If you’d like to stay calm and cool in stressful situations, put the following 8 steps into practice:

            1. Breathe

            The next time you’re faced with a stressful situation that makes you want to hurry, stop what you’re doing for one minute and perform the following steps:

            • Take five deep breaths in and out (your belly should come forward with each inhale).
            • Imagine all that stress leaving your body with each exhale.
            • Smile. Fake it if you have to. It’s pretty hard to stay grumpy with a goofy grin on your face.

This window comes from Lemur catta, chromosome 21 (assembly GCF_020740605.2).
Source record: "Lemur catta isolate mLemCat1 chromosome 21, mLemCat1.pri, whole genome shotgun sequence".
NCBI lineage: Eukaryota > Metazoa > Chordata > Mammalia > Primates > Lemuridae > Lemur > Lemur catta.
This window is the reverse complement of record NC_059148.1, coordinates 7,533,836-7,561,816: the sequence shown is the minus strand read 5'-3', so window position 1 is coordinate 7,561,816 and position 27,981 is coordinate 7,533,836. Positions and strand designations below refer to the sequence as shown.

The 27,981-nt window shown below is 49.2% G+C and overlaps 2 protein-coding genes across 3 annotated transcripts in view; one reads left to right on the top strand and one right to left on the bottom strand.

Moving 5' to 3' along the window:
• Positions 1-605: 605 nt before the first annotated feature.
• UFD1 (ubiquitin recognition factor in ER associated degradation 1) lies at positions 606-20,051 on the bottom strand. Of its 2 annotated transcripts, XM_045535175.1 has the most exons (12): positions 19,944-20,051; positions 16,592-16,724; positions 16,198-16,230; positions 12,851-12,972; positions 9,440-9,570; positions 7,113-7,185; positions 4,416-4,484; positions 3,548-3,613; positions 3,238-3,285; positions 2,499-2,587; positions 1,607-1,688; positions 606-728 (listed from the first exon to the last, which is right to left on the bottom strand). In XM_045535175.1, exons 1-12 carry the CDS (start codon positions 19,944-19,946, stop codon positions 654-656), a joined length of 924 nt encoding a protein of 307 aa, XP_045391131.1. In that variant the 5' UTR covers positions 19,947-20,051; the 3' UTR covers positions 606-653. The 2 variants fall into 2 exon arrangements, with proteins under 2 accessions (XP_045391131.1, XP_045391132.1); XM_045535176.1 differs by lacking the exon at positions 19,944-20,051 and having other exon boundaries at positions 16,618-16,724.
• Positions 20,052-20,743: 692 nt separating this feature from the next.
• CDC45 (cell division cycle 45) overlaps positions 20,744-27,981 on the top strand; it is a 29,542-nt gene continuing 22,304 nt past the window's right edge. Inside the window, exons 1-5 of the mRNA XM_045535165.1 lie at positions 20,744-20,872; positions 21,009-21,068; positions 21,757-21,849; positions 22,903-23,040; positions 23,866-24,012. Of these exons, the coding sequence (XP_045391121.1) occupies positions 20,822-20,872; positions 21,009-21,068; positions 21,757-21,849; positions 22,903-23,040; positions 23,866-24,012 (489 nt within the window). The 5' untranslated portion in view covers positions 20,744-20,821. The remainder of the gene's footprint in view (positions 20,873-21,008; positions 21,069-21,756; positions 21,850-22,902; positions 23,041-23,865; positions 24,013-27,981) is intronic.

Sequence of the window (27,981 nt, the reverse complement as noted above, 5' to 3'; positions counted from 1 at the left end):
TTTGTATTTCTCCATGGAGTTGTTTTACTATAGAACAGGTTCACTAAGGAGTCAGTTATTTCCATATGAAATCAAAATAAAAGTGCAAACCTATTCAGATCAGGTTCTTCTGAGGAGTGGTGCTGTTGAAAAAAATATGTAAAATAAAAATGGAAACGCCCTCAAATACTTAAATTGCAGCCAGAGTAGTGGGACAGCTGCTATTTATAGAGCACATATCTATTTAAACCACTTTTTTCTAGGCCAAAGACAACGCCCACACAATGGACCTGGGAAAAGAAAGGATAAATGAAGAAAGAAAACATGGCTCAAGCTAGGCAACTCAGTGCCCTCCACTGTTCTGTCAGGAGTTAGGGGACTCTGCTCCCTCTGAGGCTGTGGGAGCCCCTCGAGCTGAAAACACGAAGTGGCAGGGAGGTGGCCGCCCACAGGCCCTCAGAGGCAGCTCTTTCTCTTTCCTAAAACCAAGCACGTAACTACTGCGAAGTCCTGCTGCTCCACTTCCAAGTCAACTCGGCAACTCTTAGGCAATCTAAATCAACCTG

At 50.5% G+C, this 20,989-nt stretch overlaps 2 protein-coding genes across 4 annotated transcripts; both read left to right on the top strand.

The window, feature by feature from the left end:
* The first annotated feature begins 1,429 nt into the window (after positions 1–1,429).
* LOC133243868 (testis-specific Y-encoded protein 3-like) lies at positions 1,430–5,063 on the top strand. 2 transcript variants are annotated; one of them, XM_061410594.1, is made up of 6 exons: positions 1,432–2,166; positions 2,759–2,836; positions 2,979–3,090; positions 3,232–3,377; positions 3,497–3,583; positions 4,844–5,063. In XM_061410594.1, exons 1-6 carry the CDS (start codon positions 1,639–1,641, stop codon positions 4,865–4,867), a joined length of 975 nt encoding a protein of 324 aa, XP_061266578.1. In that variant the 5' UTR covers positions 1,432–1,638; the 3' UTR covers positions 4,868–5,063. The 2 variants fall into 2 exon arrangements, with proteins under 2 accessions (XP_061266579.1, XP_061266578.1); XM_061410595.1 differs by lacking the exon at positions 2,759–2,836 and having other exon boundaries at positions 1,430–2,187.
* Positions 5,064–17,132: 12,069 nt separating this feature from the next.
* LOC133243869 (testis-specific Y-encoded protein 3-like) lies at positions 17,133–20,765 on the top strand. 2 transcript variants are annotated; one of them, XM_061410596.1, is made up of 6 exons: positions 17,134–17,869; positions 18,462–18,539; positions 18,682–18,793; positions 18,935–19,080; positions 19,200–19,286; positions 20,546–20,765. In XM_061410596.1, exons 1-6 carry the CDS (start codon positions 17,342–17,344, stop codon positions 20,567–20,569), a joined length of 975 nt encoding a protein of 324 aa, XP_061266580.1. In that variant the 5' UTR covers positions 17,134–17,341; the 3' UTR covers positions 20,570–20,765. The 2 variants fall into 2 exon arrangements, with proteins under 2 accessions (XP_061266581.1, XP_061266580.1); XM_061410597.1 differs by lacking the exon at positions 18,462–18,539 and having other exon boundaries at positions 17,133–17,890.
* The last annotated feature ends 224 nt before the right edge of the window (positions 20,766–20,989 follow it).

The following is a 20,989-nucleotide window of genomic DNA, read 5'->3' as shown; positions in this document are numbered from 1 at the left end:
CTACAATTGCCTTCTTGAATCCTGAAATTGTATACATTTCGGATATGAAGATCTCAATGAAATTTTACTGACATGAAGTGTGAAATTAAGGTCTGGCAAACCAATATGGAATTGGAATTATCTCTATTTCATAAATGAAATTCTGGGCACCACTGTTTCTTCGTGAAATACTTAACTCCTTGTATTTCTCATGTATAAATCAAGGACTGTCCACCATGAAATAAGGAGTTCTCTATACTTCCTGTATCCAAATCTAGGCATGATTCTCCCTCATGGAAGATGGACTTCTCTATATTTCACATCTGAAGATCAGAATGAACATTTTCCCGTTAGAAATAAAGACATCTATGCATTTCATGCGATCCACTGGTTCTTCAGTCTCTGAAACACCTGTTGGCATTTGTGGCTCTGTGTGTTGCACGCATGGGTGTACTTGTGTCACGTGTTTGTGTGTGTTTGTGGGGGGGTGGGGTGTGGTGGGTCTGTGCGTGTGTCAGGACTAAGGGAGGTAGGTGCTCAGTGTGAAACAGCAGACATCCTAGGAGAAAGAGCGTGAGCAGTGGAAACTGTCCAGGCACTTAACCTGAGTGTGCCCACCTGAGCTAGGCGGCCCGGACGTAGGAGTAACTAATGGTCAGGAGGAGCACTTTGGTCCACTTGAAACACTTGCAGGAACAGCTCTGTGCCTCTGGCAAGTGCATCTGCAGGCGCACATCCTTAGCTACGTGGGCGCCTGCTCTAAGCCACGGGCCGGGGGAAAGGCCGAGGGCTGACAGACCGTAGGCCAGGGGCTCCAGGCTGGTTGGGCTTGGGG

Feel free to repeat the above steps every few hours at work or home if you need to.

            2. Loosen up

            After your breathing session, perform a quick body scan to identify any areas that are tight or tense. Clenched jaw? Rounded shoulders? Anything else that isn’t at ease?

            Gently touch or massage any of your body parts that are under tension to encourage total relaxation. It might help to imagine you’re in a place that calms you: a beach, hot tub, or nature trail, for example.

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            3. Chew slowly

            Slow down at the dinner table if you want to learn to be patient and lose weight. Shoveling your food down as fast as you can is a surefire way to eat more than you need to (and find yourself with a bellyache).